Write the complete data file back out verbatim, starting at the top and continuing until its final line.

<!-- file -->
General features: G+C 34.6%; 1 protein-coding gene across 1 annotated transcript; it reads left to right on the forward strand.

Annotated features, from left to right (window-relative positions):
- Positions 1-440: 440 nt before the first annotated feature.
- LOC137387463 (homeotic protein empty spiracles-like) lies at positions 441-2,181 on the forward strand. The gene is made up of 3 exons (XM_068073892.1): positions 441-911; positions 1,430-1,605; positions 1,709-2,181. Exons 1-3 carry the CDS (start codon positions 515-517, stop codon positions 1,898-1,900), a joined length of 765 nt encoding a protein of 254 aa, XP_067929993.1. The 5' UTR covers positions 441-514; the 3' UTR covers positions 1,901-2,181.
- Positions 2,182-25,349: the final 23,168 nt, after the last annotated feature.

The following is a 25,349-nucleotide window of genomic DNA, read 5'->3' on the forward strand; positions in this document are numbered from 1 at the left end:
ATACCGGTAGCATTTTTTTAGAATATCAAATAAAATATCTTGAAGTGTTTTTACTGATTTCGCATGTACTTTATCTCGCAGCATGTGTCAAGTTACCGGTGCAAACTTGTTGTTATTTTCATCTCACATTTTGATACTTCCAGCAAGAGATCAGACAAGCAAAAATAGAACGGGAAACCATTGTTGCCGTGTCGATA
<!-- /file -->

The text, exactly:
General features: G+C 34.6%; 1 protein-coding gene across 1 annotated transcript; it reads left to right on the forward strand.

Annotated features, from left to right (window-relative positions):
- Positions 1-440: 440 nt before the first annotated feature.
- LOC137387463 (homeotic protein empty spiracles-like) lies at positions 441-2,181 on the forward strand. The gene is made up of 3 exons (XM_068073892.1): positions 441-911; positions 1,430-1,605; positions 1,709-2,181. Exons 1-3 carry the CDS (start codon positions 515-517, stop codon positions 1,898-1,900), a joined length of 765 nt encoding a protein of 254 aa, XP_067929993.1. The 5' UTR covers positions 441-514; the 3' UTR covers positions 1,901-2,181.
- Positions 2,182-25,349: the final 23,168 nt, after the last annotated feature.

The following is a 25,349-nucleotide window of genomic DNA, read 5'->3' on the forward strand; positions in this document are numbered from 1 at the left end:
ATACCGGTAGCATTTTTTTAGAATATCAAATAAAATATCTTGAAGTGTTTTTACTGATTTCGCATGTACTTTATCTCGCAGCATGTGTCAAGTTACCGGTGCAAACTTGTTGTTATTTTCATCTCACATTTTGATACTTCCAGCAAGAGATCAGACAAGCAAAAATAGAACGGGAAACCATTGTTGCCGTGTCGATA